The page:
ALSO READNew app sends automatic 'sweet nothings' to your girlfriend Google adds Monaco, Cancun, Isla Mujeres to underwater Street View New drink device koozie tracks how many drinks you have had Tesla Model S named 'best overall vehicle' by Consumer Reports Breast-feeding may not be more beneficial than bottle-feeding
A new study by the University of Exeter and Swansea University has pinpointed the changes in the brain that lead gamblers to react in the same way to near-misses as they do to winning.
The research shows that near-misses are underpinned by increases in the brain's electrical activity, particularly in the theta frequency range - known to be involved in processing win and loss outcomes.
They found that these increases in theta are linked to both how severe someone's gambling history is and how susceptible they might be to developing a future gambling problem.
Popular slot machine games, as found in many high street betting shops, have subtle ways of telling players not just whether they have won or lost, but also whether they 'almost won'.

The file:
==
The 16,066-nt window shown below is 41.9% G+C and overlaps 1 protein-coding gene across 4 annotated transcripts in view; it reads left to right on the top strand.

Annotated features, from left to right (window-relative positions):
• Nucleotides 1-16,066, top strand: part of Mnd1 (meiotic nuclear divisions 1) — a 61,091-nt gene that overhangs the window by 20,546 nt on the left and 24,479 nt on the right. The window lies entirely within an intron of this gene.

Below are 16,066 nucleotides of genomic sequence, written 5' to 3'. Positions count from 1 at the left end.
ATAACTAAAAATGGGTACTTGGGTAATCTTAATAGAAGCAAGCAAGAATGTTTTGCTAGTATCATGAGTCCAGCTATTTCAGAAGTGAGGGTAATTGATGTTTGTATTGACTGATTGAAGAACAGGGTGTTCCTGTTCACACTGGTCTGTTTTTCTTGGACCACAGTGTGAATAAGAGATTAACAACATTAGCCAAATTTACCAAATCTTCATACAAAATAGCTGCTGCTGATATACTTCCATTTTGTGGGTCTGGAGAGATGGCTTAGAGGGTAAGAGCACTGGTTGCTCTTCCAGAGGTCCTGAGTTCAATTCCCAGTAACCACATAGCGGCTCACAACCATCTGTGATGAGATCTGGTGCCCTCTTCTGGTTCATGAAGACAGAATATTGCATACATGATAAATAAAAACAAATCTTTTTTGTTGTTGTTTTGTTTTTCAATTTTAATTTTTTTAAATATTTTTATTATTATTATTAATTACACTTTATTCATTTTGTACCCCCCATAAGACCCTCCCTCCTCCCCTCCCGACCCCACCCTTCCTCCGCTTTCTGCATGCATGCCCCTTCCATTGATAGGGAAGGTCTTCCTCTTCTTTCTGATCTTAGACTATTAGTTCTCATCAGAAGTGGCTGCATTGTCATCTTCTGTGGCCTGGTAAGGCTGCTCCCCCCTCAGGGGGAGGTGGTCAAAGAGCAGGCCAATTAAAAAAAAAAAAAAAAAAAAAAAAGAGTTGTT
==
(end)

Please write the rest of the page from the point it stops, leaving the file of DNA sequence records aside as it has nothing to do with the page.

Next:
One of the best understood is the so-called near-miss effect, when a losing slot machine display physically resembles a win display (such as two out of three matching symbols on the payline).
Near-misses are actually losses, but previous research has shown that they may promote continued gambling because the brain interprets them as being similar to wins.
The new research, led by Dr Natalia Lawrence of the University of Exeter and Dr Simon Dymond at Swansea University, shows that in gamblers, near-misses produce some similar increases in brain theta (4-7 Hertz) activity to wins.
"Our findings show for the first time that gamblers have an exaggerated theta response to almost winning in brain regions related to reward processing, which could contribute to them continuing to gamble despite their losses. If replicated, these brain activity changes could help us identify those vulnerable to gambling addiction and might be a useful measure of the effectiveness of therapy for gambling related problems," Dr Lawrence, of Psychology, said.
This study is published in the leading neuroscience journal, NeuroImage.